Be proactive in dealing with the tax audit. No (sane) business or individual likes the scrutiny of a tax audit (or dealing with inquiries from the IRS), but good, bad or indifferent, audits are a fact of life. An essential first step is to understand the scope of the audit and then develop an appropriate strategy reflecting the potential risk. Particularly, in audits of businesses, sometimes the auditors get focused on low-hanging fruit, succulent for the auditor to sink his or her teeth into, but with relatively low exposure for the taxpayer. Don’t prevent the auditor from chasing these tasty issues.
Once you know the scope of the audit, try to stay a step ahead of the auditor by trying to anticipate how the auditor will perceive your responses to their questions and information-requests. Be mindful that you don’t want to inadvertently create more confusion by incomplete or superficial responses. Dangerous to over-generalize, but sometimes it will be to your advantage to volunteer negative information that will inevitably arise so you can give it to the auditor in a manner and context that mitigates the potential exposure. I’ve been involved with cases where on close (internal) review of a topic, the client determined that it had taken an incorrect position on a tax return. Giving the auditors the adjustment not only resulted in a lower potential audit change (lower adjustment and no penalties), but it established credibility that was helpful on other issues.
Help the auditor be your advocate. There are lots of different theories (and war stories) on this but I believe that most auditors want to arrive at the right answer. Sometimes tax adjustments are the result of the taxpayer not presenting information clearly to the auditor. In a “toss-up” issue where you have decent facts and/or law supporting your position, make it clear to the auditor why your position should prevail. Sometimes, this means synthesizing the critical facts into a compelling story or giving the auditor a position paper explaining in appropriate detail why your technical basis (i.e., legal interpretation) is superior to theirs. In the end, everyone has to justify their conclusions to their manager, so try to make it as easy as possible for the auditor to have the ammunition to convince their boss to accept your position.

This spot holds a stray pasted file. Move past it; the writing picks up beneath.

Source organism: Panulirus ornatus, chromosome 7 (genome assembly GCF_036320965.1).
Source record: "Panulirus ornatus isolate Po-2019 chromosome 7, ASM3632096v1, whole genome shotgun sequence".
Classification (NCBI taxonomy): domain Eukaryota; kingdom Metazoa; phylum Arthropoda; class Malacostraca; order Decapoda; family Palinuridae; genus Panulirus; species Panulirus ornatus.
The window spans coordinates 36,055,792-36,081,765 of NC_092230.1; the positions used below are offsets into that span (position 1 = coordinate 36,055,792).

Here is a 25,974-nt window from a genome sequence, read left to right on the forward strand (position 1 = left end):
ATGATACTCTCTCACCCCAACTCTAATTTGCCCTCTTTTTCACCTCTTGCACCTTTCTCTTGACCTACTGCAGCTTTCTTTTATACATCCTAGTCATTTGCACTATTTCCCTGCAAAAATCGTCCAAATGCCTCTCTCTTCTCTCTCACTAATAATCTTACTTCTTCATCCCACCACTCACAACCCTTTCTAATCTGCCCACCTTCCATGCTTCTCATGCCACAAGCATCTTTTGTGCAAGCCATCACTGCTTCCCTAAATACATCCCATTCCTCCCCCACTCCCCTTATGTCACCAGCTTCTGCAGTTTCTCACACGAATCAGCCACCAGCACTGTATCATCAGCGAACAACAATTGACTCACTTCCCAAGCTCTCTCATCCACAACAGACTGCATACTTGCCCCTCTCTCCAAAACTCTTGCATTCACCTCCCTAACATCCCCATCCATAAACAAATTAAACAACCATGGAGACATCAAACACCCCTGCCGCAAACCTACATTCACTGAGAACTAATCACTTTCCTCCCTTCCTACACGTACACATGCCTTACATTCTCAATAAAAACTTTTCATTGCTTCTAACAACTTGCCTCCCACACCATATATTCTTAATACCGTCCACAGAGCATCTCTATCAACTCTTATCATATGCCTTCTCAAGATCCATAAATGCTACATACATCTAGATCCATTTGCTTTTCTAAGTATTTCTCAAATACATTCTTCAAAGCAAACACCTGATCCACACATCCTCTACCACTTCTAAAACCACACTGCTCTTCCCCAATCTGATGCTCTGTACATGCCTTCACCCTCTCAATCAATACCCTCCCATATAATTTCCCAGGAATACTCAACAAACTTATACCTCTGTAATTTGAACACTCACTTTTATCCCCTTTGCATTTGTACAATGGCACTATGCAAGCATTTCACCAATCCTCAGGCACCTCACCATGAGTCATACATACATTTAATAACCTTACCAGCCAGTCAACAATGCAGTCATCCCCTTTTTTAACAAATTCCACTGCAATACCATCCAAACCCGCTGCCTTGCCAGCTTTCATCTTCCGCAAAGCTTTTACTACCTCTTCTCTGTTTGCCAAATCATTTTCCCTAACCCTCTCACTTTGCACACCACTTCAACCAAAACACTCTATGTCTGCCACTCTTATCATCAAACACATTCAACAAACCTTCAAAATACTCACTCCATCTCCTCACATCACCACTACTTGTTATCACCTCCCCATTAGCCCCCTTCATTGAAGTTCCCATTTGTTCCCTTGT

Know when to fight; Know when to fold. Some issues will be worth fighting for. Develop the facts at the Exam level as best you can and go to Appeals. In some (hopefully rare) high-exposure cases, the taxpayer needs to be prepared to litigate. On the other hand, in some instances, the taxpayer needs to accept the inevitable– that a tax position was incorrect. In these cases, ending a dispute and accepting the tax liability on a particular tax position allows the taxpayer to move on to more productive (and profitable) endeavors. Be mindful that conceding a small issue today can set a precedent with the tax authority that results in larger exposure in later years.
The bottom line is that every situation is going to be different and the taxpayer (and their advisors) need to be flexible and not be wedded to “one-size-fits-all” responses. Recognize that the most effective management of tax disputes starts well before a tax audit or even before a tax return is prepared and filed. Rather, the tax consequences of a transaction should be evaluated when a business initiative is being evaluated. By so doing, taxes can be appropriately contemplated in the economic analysis, the tax reporting and potential audit issues can be considered in advance, and an informed decision about whether to take a particular tax position may be made by the taxpayer.